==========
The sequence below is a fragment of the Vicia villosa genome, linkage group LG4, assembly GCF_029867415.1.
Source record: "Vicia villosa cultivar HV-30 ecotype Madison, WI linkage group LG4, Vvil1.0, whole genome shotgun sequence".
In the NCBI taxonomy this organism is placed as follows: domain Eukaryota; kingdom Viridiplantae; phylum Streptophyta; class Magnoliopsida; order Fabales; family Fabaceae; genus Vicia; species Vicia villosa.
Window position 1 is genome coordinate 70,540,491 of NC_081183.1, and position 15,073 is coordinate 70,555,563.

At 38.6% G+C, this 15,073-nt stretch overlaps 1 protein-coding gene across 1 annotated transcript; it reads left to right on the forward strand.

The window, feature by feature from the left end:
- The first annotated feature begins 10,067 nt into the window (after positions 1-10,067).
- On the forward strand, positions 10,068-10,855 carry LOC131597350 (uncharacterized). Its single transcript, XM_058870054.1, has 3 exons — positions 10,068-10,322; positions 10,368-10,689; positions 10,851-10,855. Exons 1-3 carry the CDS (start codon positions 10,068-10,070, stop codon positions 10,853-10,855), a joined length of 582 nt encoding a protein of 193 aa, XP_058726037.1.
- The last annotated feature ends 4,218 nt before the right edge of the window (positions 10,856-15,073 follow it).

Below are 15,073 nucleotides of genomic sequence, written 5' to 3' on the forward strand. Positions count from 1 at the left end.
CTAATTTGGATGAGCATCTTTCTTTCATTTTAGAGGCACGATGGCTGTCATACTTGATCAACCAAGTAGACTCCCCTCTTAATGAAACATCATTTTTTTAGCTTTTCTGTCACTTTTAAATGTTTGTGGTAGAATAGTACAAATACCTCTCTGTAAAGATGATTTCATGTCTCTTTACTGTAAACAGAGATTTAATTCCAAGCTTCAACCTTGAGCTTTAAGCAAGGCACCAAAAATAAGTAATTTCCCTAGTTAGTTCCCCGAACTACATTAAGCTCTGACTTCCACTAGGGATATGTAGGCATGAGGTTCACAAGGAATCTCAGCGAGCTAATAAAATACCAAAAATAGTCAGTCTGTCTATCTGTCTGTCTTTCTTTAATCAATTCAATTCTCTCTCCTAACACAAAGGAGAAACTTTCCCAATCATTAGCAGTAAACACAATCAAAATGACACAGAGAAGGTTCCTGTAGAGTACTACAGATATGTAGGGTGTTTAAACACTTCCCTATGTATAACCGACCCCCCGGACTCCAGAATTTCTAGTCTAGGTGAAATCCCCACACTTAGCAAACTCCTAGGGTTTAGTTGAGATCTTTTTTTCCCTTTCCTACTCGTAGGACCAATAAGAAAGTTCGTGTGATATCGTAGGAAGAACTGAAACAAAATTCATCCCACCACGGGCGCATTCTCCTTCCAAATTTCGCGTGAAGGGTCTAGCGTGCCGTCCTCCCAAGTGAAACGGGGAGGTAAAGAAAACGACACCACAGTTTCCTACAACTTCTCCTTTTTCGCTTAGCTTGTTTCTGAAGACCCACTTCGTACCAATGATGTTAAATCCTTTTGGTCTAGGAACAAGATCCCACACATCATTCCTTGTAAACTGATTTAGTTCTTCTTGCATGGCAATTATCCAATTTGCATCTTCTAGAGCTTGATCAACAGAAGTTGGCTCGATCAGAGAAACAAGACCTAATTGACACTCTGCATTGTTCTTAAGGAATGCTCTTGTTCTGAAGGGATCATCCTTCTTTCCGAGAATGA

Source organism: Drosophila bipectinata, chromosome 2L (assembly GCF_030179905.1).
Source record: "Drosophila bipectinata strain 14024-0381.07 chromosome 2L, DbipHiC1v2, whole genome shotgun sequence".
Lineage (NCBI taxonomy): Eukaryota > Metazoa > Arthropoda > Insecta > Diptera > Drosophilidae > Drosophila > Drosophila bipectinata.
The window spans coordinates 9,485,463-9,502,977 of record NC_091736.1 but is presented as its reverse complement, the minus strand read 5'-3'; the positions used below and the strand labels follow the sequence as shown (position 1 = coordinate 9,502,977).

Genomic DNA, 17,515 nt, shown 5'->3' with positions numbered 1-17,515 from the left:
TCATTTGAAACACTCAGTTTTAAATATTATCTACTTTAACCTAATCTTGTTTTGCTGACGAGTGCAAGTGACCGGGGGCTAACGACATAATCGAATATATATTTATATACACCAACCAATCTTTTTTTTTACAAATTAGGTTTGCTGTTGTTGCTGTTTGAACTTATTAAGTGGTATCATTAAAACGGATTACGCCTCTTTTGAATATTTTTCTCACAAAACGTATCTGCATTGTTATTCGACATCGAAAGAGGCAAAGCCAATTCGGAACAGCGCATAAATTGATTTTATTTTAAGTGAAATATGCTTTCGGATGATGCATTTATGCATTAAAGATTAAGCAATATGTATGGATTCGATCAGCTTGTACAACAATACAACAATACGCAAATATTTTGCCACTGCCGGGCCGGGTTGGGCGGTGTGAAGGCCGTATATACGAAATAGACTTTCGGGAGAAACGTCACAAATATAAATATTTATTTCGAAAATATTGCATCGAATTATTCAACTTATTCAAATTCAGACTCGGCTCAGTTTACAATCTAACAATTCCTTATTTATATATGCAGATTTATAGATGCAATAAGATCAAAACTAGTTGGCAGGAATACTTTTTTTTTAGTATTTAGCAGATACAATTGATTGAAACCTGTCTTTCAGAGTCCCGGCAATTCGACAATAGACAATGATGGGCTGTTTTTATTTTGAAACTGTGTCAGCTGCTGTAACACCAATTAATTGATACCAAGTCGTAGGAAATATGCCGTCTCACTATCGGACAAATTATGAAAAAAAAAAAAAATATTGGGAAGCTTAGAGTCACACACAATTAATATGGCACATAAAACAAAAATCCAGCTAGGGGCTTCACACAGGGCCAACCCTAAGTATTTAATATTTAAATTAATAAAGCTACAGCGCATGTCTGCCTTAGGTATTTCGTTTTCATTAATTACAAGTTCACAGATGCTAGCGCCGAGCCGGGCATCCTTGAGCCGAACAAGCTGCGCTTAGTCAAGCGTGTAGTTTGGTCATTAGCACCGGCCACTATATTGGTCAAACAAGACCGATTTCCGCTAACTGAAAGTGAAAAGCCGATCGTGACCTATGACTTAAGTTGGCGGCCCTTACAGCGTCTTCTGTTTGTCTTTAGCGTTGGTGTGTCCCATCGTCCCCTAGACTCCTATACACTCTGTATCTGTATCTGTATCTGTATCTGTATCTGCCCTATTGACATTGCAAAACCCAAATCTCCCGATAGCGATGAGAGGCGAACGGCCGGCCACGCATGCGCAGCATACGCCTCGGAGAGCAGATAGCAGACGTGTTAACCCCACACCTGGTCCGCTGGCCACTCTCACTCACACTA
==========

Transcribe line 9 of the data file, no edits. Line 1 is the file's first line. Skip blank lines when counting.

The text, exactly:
- The last annotated feature ends 4,218 nt before the right edge of the window (positions 10,856-15,073 follow it).